Julie Failla Earhart's Reviews > The Way Home

The Way Home by George Pelecanos
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Jun 30, 2009

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Read in June, 2009

The Way Home is the latest suspense/thriller from bestselling author George Pelecanos. I’ve heard lots of good things about Pelecanos, but I’ve never read anything by him.
In this outing, Pelecanos explores that delicate balance of father-and-son relationships. Chris Flynn is a pretty good kid, rather normal in fact, until puberty hits. Then something in his brain goes haywire and he snaps. He no longer cares about anything, especially anything his father Thomas is interested in. The first section of the book is titled “Bad Chris.”
Chris becomes interested in all things illegal which sets him on a collision course with the law. Before too long, he is incarcerated in a juvenile detention center in Maryland, the only Caucasian in a predominately African-American institution. His parents are worried for him, but he seems to get along just fine.
After he is released, Chris and a friend from prison, Ben, join the elder Flynn’s D.C. carpet business as installers. Now 26, Chris is ready to take his place in the world. He doesn’t feel he needs that college education his parents so wanted for him. He is happy making thirty grand a year. He needs little and wants little.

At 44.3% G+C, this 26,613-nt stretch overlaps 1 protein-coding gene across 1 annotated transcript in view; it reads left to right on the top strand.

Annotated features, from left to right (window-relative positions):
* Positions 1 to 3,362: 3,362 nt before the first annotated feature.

The guys are sent to install some new carpet in a home where the homeowner recently passed way, leaving no descendants. The realtor has bought the property to flip. As the guys do their job, they come across an old concealed duffel bag containing fifty thousand dollars; a life-changing sum. The boys must decide if they want to return to a life of crime, or continue to walk the straight and narrow.
I was extremely disappointed in The Way Home. It was hard to feel any empathy for Chris or his friends nor his parents. There is a lot of repetition---information given multiple times--- that slows down the action and dissolves what little tension there was in the book. The story picked up speed about page two hundred and eighteen. But in a three hundred twenty-three page novel, it was way too late.
Review originally appeared on www.armchairinterviews.com.
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